The improved image contrast using spectral reconstructions is a helpful feature, especially in patients with heightened risk of kidney injury, since using low-energy virtual monoenergetic images [VMIs] increases the iodine signal.

The VMIs are helpful not only for reducing iodine load but also for improving diagnostic certainty in patients with heavily calcified plaques. The high-energy VMIs help reduce blooming artifacts. Using flash coronary CT image acquisition, we can routinely achieve sub-millisievert scans with spectral information.

Pál Maurovich-Horvat talks about photon-counting CT in Cardiology.

The photon-counting CT system is our main scanner. It’s our workhorse. Cardiac imaging makes up just a small fraction of the exams we perform on our NAEOTOM Alpha. The scanner provides high image quality in every field. Our colleagues from the ear-nose-throat department have been amazed by the beautiful, high-resolution images it produces of the inner ear and cochlea implants. The chest images had a similar effect on our pulmonologist colleagues. And our surgeons love the high-resolution cinematic renderings of the abdomen.
A patient with a full metal jacket—in this case, 15 stents in the left and right coronary arteries—is basically an impossible task for traditional scanners. The photon-counting scanner allowed us to rule out in-stent restenosis even in smaller stents, and to identify the problematic proximal left anterior descending artery stent with severe restenosis [Figure 2].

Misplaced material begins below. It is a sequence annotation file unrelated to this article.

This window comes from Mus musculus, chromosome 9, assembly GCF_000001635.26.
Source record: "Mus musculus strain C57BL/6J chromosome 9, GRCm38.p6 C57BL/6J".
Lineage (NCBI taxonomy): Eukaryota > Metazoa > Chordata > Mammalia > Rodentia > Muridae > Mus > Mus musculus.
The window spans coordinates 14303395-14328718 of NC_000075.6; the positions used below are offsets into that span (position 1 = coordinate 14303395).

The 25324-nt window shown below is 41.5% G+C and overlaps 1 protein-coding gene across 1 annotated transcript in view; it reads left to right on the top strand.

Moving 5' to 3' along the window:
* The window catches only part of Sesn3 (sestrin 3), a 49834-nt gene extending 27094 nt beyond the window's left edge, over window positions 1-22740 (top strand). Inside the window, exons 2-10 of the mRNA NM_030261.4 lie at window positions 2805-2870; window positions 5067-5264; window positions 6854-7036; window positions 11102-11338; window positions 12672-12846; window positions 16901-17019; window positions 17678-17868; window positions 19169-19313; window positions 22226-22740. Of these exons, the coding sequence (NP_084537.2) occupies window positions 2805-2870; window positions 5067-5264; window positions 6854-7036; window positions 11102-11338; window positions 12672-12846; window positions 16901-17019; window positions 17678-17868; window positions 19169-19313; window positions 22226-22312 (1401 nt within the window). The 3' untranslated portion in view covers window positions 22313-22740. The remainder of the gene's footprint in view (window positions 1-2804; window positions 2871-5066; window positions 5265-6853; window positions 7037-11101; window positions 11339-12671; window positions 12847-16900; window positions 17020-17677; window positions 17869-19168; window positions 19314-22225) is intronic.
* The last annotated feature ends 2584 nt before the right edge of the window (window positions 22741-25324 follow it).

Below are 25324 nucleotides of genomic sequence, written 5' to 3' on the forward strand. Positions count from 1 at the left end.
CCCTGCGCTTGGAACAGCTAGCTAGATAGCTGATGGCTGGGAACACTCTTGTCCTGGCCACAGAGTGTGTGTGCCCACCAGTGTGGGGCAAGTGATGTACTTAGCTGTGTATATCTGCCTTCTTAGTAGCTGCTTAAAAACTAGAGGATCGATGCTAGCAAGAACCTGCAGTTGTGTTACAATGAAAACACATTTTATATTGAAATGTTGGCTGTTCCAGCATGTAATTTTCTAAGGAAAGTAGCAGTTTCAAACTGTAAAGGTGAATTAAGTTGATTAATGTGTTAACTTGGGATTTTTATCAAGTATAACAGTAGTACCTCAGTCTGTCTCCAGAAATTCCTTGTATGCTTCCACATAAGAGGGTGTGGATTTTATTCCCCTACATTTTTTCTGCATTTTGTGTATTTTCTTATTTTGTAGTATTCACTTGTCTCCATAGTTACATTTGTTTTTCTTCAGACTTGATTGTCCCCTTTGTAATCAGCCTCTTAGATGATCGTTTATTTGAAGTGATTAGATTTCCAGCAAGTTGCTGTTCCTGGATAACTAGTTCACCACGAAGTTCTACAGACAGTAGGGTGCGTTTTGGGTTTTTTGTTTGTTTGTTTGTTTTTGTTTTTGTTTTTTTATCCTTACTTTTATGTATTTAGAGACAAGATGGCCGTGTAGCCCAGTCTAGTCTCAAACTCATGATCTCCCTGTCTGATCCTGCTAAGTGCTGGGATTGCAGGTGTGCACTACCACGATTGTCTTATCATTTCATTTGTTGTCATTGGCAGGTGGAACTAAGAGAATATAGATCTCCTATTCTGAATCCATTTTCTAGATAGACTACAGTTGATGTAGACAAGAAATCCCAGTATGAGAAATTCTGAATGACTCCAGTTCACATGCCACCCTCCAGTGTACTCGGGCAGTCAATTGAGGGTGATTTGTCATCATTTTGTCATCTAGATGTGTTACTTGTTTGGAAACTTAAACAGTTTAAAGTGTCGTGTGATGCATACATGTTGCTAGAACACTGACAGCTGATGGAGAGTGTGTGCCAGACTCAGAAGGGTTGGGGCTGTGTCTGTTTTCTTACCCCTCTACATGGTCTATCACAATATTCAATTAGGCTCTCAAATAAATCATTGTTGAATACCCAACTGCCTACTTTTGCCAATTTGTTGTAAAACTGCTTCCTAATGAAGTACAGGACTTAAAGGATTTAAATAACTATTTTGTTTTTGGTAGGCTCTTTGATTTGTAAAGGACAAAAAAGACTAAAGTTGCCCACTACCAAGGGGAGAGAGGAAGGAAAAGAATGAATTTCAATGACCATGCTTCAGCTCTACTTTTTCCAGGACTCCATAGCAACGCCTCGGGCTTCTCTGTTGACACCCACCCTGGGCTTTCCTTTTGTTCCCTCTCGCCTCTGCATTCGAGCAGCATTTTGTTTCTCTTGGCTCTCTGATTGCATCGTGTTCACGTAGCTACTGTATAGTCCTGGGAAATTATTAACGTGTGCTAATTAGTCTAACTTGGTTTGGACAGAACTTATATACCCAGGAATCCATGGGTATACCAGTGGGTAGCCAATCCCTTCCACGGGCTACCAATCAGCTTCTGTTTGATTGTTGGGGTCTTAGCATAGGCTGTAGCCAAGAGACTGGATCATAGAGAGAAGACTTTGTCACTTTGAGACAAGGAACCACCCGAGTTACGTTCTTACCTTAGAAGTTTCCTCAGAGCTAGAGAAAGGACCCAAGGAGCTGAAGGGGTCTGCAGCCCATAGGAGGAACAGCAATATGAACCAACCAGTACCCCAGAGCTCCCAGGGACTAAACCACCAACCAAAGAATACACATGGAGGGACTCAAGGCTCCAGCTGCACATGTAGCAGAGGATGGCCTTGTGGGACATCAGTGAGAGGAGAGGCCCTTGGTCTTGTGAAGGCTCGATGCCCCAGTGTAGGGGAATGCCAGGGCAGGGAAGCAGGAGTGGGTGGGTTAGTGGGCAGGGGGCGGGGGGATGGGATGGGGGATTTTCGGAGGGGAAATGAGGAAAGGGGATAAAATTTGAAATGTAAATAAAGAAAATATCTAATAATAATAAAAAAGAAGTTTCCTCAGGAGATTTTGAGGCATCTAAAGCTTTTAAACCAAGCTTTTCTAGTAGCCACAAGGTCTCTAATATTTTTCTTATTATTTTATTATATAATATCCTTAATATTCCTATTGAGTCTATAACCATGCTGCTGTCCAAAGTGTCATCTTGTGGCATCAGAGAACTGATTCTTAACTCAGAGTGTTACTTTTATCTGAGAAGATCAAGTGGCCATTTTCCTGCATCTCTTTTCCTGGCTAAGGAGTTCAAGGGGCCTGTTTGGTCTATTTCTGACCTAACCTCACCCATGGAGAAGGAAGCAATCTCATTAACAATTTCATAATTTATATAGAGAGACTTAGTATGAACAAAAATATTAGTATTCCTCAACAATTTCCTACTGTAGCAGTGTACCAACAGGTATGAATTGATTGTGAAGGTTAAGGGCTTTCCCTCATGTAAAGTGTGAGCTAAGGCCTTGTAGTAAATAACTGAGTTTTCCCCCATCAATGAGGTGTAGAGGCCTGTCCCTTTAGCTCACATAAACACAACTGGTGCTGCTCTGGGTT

Image of severe stenosis acquired with photon-counting CT.
The increased depth of information provides new opportunities for precision diagnostics and disease phenotyping. More voxels equal more information. And the spectral data adds an extra dimension to the already vast datasets. The challenge is how to best utilize these data. We’re working on several projects that use radiomics and machine learning to extract information that’s essentially invisible to the human eye.

I truly believe that photon-counting technology will transform CT imaging in the coming decade. This is the next big thing. It’s easy to see that in a couple of years, photon-counting will be the standard CT technology. It provides more information with less radiation than conventional CT scanners. This is a good combination indeed! As I said, UHR is currently my favorite feature of the photon-counting scanner. My next favorite feature is probably the multicontrast imaging or k-edge imaging. This will open up totally new avenues in diagnostics.

Professor Pál Maurovich-Horvat, MD, is also one of the speakers in our Siemens Healthineers Shape 23 Keynote. Watch now to hear him and some of the world’s most respected healthcare leaders talk about how high-quality care can be brought to more patients, how to address the challenges posed by cancer, and how to address the workforce crisis.

By Doris Pischitz
Doris Pischitz is an editor in corporate communications at Siemens Healthineers. The team specializes in topics related to healthcare, medical technology, disease areas, and digitalization.